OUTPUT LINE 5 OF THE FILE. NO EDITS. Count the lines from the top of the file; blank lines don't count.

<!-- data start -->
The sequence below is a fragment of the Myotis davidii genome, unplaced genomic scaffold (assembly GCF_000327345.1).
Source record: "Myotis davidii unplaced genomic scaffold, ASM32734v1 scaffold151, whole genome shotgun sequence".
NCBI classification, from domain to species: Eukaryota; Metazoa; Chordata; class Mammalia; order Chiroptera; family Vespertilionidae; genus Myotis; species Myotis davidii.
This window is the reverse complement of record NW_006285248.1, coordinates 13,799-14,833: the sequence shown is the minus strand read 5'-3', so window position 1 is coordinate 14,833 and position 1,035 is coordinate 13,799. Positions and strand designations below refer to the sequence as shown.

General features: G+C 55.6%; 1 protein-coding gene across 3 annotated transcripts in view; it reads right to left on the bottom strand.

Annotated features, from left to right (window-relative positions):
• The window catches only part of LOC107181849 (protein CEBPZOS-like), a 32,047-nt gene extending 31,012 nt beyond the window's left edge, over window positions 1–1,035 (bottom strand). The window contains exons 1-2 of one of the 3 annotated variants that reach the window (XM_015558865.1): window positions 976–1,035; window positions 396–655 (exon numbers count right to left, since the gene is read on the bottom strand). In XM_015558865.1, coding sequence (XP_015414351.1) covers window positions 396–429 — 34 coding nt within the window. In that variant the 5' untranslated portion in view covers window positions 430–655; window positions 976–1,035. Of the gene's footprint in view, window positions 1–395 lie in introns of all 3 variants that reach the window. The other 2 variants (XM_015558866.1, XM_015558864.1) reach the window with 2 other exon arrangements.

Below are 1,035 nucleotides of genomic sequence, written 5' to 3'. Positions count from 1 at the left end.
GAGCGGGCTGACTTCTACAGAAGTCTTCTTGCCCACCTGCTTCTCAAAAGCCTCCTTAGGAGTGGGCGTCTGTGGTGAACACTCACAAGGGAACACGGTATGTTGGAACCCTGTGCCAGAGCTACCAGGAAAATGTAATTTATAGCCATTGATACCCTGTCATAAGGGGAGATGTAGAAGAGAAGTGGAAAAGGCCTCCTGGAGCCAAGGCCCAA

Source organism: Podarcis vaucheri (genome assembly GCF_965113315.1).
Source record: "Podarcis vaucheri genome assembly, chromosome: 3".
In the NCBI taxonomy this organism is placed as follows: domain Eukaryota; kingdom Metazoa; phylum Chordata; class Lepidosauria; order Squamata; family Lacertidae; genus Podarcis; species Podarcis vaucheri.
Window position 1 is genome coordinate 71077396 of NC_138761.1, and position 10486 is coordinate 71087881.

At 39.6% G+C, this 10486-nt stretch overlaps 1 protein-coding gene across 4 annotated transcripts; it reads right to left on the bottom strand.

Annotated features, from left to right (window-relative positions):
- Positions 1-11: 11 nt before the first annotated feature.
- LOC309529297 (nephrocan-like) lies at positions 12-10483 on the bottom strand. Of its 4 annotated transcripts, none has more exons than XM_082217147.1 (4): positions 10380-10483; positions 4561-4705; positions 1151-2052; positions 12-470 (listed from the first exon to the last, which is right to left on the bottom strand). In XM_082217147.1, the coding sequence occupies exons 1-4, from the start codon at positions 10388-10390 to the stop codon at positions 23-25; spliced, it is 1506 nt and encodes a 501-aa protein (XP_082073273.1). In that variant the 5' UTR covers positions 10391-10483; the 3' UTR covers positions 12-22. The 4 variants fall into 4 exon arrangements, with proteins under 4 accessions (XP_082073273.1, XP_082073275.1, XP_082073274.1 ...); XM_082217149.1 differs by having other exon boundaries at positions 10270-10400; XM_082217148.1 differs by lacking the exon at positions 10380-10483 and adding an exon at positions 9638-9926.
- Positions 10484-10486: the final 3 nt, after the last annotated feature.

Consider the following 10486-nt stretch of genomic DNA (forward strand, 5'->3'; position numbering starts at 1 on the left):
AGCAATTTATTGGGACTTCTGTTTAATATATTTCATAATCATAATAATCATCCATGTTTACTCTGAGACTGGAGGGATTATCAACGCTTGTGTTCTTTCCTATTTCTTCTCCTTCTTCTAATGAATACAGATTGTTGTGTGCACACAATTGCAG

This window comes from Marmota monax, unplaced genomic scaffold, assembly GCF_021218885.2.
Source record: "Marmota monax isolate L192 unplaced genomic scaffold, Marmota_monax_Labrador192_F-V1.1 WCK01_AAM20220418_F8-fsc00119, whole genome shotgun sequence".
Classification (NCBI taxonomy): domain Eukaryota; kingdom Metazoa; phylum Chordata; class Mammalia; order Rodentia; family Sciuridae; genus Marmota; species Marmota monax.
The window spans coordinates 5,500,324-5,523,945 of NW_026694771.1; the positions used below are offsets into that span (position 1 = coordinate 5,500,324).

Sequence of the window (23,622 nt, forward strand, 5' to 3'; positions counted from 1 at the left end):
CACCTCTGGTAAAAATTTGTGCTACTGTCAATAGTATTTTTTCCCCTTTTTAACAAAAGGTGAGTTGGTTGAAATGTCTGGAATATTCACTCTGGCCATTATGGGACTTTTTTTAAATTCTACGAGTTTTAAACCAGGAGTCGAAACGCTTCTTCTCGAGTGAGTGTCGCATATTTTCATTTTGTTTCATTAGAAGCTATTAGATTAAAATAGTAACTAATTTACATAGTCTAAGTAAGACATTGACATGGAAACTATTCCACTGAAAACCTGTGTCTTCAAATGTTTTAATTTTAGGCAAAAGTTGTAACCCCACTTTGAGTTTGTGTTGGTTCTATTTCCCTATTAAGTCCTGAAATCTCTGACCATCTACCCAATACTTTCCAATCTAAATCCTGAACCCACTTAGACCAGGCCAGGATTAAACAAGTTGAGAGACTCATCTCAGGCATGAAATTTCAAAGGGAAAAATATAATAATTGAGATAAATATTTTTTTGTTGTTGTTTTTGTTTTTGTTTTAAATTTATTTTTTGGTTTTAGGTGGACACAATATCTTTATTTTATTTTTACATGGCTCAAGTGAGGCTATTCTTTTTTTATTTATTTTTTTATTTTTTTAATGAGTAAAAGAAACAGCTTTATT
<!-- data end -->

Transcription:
General features: G+C 55.6%; 1 protein-coding gene across 3 annotated transcripts in view; it reads right to left on the bottom strand.